Massachusetts native "Walpole" Joe Morgan managed the PawSox in 1981, the eighth of his nine seasons at the helm. The distinguished skipper, who went on to manage Boston to two division titles and still lives in Walpole, offered a concise but admiring summation of Barry's work: "He told the story the way it was."
Morgan's memories of the ballpark conditions are, not surprisingly, less than flattering.
"It was a brutal night and the wind was howling," recalled Morgan. "It was always cool at McCoy, especially because it was near the Narragansett Bay and that made the wind blowing in 10 times worse. It was almost like during the game, the players knew that no one was going to be able to score. It was just a helpless feeling."
Morgan's own feelings of helplessness were compounded by a 22nd-inning ejection. He was tossed by home plate umpire Denny Cregg after arguing that a foul ball had, in fact, been fair. Barry describes the manager's next move thusly:
"Morgan sneaks off to a favored hiding spot behind the backstop and under section 9, a corner of the McCoy underbelly where wood is stacked and rubble thrown and equipment stored. He knows that back here, if you pull a little on the forest green plywood fastened by wire to the chain link fence, you can create a secret portal to the grass-and-clay spectacle of a baseball game."
"But I didn't spy out there for long -- the wind was blowing too hard, so I put that to rest after a short while," said Morgan. "In my office, I could hear the other team coming [into the clubhouse], saying the same thing that our guys were saying: 'I don't care who, but somebody's got to score.'"
But, of course, no one did. Morgan's counterpart that evening was Doc Edwards, who watched Morgan's ejection with no small amount of envy.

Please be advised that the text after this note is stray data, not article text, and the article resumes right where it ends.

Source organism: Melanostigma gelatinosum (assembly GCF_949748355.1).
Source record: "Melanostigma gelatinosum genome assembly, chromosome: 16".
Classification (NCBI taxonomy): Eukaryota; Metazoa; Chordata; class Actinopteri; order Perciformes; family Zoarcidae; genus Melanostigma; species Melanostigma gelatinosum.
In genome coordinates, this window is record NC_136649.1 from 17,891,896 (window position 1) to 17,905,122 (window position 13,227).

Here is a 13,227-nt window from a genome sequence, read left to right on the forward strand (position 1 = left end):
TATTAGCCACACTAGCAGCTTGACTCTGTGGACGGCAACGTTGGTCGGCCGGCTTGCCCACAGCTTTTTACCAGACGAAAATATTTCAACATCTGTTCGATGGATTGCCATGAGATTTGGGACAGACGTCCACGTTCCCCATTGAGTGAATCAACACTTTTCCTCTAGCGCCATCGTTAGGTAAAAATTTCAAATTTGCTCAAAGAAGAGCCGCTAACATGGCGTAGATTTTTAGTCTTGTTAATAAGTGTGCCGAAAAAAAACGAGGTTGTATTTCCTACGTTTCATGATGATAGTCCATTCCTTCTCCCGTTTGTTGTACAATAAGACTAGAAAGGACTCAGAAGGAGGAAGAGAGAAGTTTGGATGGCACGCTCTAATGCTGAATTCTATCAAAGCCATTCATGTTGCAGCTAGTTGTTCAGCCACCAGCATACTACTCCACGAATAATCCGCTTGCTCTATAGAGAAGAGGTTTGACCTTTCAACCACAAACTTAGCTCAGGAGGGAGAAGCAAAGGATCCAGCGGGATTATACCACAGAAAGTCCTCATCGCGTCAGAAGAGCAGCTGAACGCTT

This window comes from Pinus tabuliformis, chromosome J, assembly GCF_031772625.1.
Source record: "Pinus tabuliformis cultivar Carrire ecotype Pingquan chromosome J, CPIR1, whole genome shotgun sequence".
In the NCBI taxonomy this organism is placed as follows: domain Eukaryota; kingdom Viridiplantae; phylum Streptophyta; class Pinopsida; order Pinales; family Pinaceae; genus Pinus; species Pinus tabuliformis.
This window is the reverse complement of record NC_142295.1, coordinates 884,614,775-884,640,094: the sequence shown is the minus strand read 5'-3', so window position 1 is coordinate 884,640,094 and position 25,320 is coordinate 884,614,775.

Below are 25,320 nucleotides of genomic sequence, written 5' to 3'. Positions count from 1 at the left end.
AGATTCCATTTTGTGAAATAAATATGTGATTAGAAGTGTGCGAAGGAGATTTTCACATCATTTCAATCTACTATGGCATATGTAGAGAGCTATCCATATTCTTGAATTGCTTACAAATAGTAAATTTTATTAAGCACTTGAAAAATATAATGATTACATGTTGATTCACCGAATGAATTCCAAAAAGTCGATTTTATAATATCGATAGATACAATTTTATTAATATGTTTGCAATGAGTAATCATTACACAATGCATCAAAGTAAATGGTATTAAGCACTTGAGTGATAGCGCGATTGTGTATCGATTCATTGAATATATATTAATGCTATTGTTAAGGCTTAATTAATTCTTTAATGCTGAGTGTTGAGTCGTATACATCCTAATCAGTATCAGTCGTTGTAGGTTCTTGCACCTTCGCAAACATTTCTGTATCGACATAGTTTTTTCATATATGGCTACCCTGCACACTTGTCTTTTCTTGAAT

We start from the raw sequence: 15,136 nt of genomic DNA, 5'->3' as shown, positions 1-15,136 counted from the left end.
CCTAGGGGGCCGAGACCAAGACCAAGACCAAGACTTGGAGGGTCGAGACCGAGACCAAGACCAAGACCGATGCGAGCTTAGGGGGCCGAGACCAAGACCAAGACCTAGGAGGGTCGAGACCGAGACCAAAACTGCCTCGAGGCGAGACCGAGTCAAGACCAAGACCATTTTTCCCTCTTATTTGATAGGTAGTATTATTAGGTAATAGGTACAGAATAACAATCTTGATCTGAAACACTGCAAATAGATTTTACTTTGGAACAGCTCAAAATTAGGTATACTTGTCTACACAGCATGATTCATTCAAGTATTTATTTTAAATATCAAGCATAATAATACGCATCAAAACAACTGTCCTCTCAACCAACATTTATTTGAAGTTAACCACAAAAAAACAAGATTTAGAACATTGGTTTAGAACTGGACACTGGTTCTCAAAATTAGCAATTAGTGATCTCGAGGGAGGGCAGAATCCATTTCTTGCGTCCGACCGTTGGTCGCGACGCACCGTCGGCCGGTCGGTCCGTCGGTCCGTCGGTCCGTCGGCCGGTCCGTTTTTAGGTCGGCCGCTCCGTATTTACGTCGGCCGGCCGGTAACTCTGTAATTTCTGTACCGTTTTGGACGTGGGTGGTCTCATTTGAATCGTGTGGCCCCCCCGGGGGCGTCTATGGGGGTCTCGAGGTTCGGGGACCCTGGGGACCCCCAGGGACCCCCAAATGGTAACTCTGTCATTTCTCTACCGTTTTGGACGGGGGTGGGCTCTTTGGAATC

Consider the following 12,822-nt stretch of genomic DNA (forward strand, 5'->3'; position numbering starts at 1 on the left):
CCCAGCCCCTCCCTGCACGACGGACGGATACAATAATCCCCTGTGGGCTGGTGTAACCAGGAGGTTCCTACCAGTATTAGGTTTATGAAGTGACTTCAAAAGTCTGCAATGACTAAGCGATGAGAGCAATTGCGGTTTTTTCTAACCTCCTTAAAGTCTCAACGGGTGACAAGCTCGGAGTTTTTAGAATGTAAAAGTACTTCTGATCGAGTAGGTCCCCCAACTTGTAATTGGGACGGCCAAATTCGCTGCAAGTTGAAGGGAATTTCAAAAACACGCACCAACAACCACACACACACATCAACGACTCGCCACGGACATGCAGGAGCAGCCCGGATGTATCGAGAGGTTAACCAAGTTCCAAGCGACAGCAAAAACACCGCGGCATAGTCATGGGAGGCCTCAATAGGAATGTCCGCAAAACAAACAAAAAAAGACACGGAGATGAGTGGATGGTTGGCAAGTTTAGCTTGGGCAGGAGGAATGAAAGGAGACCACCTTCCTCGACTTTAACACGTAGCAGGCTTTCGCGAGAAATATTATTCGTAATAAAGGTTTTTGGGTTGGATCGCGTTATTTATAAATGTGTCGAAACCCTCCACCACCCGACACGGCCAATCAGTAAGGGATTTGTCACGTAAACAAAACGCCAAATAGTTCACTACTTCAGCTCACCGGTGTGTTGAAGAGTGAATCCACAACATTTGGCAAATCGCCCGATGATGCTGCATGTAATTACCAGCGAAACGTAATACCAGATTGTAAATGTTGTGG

"I always knew Joe was smart, but I didn't know he was that smart," said Edwards, an indomitable baseball lifer now managing the independent San Angelo Colts in this, his 54th pro season. "The locker room was warm."
Edward's overriding recollection of that long night's journey into day was that "Mother Nature won that battle before we got to fight it," a reality that led him to take risks he otherwise wouldn't have. When Tom Eaton lined a two-out base hit to right field in the top of the 32nd, Edwards made the risky decision to wave John Hale home from second base.
"As Hale rounded third, I could see that he was probably going to be out by 30 feet but I sent him anyway," said Edwards. "It was wet out there, and I was hoping that the ball would slip out of [right fielder Sam Bowen's] hands and go into the stands."
But it was not to be. Bowen's throw was true and Hale was indeed out by 30 feet. After the Paw Sox failed to score in the bottom of the 32nd, the game was finally suspended.
As luck would have it...
The Paw Sox were a lean operation in 1981, with beloved owner Ben Mondor (who passed away this past fall) primarily assisted by young general manager Mike Tamburro and even younger PR man Lou Schwechheimer. Both men are still with the team today (the former serving as president and the latter as vice president and general manager), and on Tuesday they took the time to speak about the game.
"That game turned out to be the turning point of our franchise, although we didn't know it at the time," said Tamburro. "It not only put us on the map in the baseball world, but it made locals realize that something important was happening in that little ballpark on Division Street."
"What's ironic, looking back on it, is that Mike spent the better part of the evening trying to get the game stopped!" added Schwechheimer.
Indeed, he did. The International League constitution stipulated that no inning should start after 12:50 a.m., but this crucial specification was somehow omitted from that year's copy of International League Instructions for Managers, Umpires and Players. Head umpire Jack Lietz, whom Barry describes as "a literalist of the first order," therefore decreed that the game must continue.